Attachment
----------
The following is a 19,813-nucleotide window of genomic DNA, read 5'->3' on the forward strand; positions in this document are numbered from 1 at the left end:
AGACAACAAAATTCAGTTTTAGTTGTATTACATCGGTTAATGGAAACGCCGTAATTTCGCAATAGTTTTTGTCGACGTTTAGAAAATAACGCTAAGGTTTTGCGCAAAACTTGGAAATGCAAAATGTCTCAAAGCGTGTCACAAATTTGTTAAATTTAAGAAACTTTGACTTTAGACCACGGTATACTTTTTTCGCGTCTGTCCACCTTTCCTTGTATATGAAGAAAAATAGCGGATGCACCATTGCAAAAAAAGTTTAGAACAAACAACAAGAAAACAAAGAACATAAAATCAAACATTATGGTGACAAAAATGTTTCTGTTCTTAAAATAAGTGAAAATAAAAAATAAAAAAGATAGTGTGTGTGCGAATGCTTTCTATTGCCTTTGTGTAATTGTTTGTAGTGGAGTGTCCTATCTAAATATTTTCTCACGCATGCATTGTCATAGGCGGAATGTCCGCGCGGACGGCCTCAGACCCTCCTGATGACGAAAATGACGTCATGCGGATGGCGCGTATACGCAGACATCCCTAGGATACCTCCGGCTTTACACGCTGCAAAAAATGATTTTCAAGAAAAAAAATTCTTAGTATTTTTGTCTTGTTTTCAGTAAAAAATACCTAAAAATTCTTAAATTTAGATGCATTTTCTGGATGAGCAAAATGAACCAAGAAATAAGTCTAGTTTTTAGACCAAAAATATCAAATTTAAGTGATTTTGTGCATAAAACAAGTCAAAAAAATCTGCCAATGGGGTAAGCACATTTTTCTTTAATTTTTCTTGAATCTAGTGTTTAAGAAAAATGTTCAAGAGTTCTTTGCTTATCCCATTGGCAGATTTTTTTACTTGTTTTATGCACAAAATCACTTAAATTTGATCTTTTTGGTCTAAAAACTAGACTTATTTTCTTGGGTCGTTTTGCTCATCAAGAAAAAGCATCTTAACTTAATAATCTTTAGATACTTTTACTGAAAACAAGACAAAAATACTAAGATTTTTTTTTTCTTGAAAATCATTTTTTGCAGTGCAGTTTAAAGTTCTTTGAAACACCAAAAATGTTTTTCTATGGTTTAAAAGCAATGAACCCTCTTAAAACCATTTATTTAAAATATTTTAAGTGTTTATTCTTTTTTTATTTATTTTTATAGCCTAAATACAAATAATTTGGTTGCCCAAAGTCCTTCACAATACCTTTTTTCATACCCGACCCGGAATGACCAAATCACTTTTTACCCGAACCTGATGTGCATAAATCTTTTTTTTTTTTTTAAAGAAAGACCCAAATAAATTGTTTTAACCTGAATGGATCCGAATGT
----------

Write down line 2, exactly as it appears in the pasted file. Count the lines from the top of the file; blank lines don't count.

AGACAACAAAATTCAGTTTTAGTTGTATTACATCGGTTAATGGAAACGCCGTAATTTCGCAATAGTTTTTGTCGACGTTTAGAAAATAACGCTAAGGTTTTGCGCAAAACTTGGAAATGCAAAATGTCTCAAAGCGTGTCACAAATTTGTTAAATTTAAGAAACTTTGACTTTAGACCACGGTATACTTTTTTCGCGTCTGTCCACCTTTCCTTGTATATGAAGAAAAATAGCGGATGCACCATTGCAAAAAAAGTTTAGAACAAACAACAAGAAAACAAAGAACATAAAATCAAACATTATGGTGACAAAAATGTTTCTGTTCTTAAAATAAGTGAAAATAAAAAATAAAAAAGATAGTGTGTGTGCGAATGCTTTCTATTGCCTTTGTGTAATTGTTTGTAGTGGAGTGTCCTATCTAAATATTTTCTCACGCATGCATTGTCATAGGCGGAATGTCCGCGCGGACGGCCTCAGACCCTCCTGATGACGAAAATGACGTCATGCGGATGGCGCGTATACGCAGACATCCCTAGGATACCTCCGGCTTTACACGCTGCAAAAAATGATTTTCAAGAAAAAAAATTCTTAGTATTTTTGTCTTGTTTTCAGTAAAAAATACCTAAAAATTCTTAAATTTAGATGCATTTTCTGGATGAGCAAAATGAACCAAGAAATAAGTCTAGTTTTTAGACCAAAAATATCAAATTTAAGTGATTTTGTGCATAAAACAAGTCAAAAAAATCTGCCAATGGGGTAAGCACATTTTTCTTTAATTTTTCTTGAATCTAGTGTTTAAGAAAAATGTTCAAGAGTTCTTTGCTTATCCCATTGGCAGATTTTTTTACTTGTTTTATGCACAAAATCACTTAAATTTGATCTTTTTGGTCTAAAAACTAGACTTATTTTCTTGGGTCGTTTTGCTCATCAAGAAAAAGCATCTTAACTTAATAATCTTTAGATACTTTTACTGAAAACAAGACAAAAATACTAAGATTTTTTTTTTCTTGAAAATCATTTTTTGCAGTGCAGTTTAAAGTTCTTTGAAACACCAAAAATGTTTTTCTATGGTTTAAAAGCAATGAACCCTCTTAAAACCATTTATTTAAAATATTTTAAGTGTTTATTCTTTTTTTATTTATTTTTATAGCCTAAATACAAATAATTTGGTTGCCCAAAGTCCTTCACAATACCTTTTTTCATACCCGACCCGGAATGACCAAATCACTTTTTACCCGAACCTGATGTGCATAAATCTTTTTTTTTTTTTTAAAGAAAGACCCAAATAAATTGTTTTAACCTGAATGGATCCGAATGT